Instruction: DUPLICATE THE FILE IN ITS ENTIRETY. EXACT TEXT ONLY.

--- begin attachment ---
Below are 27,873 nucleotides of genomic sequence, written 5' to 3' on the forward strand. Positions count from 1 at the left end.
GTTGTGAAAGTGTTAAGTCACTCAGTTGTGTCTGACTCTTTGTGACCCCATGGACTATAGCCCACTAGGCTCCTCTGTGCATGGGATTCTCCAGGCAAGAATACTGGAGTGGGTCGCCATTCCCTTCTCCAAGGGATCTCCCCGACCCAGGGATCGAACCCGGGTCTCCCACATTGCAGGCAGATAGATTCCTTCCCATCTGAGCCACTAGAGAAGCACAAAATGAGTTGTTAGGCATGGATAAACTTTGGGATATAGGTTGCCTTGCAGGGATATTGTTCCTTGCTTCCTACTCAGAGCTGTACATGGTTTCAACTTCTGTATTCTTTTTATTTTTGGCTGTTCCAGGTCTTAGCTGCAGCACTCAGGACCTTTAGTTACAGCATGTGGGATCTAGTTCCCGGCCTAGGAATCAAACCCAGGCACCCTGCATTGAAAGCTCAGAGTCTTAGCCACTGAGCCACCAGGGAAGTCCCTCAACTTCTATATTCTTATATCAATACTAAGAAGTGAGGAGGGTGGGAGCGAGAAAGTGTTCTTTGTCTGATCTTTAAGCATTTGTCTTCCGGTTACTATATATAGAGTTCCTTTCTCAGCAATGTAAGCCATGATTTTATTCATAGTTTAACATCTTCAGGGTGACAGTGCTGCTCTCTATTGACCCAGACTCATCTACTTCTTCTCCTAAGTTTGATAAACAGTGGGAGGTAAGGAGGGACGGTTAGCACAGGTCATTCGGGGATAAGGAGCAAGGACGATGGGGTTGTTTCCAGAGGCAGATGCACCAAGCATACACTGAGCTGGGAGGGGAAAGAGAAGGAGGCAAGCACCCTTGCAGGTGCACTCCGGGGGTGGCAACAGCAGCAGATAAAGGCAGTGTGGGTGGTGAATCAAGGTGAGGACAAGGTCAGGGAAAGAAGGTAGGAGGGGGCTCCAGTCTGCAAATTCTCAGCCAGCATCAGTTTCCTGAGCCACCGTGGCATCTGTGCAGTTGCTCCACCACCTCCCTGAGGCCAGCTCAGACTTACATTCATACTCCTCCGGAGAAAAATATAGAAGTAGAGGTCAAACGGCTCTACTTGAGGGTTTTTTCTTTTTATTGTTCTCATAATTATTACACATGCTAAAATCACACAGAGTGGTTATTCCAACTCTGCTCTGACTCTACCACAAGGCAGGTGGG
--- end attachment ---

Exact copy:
Below are 27,873 nucleotides of genomic sequence, written 5' to 3' on the forward strand. Positions count from 1 at the left end.
GTTGTGAAAGTGTTAAGTCACTCAGTTGTGTCTGACTCTTTGTGACCCCATGGACTATAGCCCACTAGGCTCCTCTGTGCATGGGATTCTCCAGGCAAGAATACTGGAGTGGGTCGCCATTCCCTTCTCCAAGGGATCTCCCCGACCCAGGGATCGAACCCGGGTCTCCCACATTGCAGGCAGATAGATTCCTTCCCATCTGAGCCACTAGAGAAGCACAAAATGAGTTGTTAGGCATGGATAAACTTTGGGATATAGGTTGCCTTGCAGGGATATTGTTCCTTGCTTCCTACTCAGAGCTGTACATGGTTTCAACTTCTGTATTCTTTTTATTTTTGGCTGTTCCAGGTCTTAGCTGCAGCACTCAGGACCTTTAGTTACAGCATGTGGGATCTAGTTCCCGGCCTAGGAATCAAACCCAGGCACCCTGCATTGAAAGCTCAGAGTCTTAGCCACTGAGCCACCAGGGAAGTCCCTCAACTTCTATATTCTTATATCAATACTAAGAAGTGAGGAGGGTGGGAGCGAGAAAGTGTTCTTTGTCTGATCTTTAAGCATTTGTCTTCCGGTTACTATATATAGAGTTCCTTTCTCAGCAATGTAAGCCATGATTTTATTCATAGTTTAACATCTTCAGGGTGACAGTGCTGCTCTCTATTGACCCAGACTCATCTACTTCTTCTCCTAAGTTTGATAAACAGTGGGAGGTAAGGAGGGACGGTTAGCACAGGTCATTCGGGGATAAGGAGCAAGGACGATGGGGTTGTTTCCAGAGGCAGATGCACCAAGCATACACTGAGCTGGGAGGGGAAAGAGAAGGAGGCAAGCACCCTTGCAGGTGCACTCCGGGGGTGGCAACAGCAGCAGATAAAGGCAGTGTGGGTGGTGAATCAAGGTGAGGACAAGGTCAGGGAAAGAAGGTAGGAGGGGGCTCCAGTCTGCAAATTCTCAGCCAGCATCAGTTTCCTGAGCCACCGTGGCATCTGTGCAGTTGCTCCACCACCTCCCTGAGGCCAGCTCAGACTTACATTCATACTCCTCCGGAGAAAAATATAGAAGTAGAGGTCAAACGGCTCTACTTGAGGGTTTTTTCTTTTTATTGTTCTCATAATTATTACACATGCTAAAATCACACAGAGTGGTTATTCCAACTCTGCTCTGACTCTACCACAAGGCAGGTGGG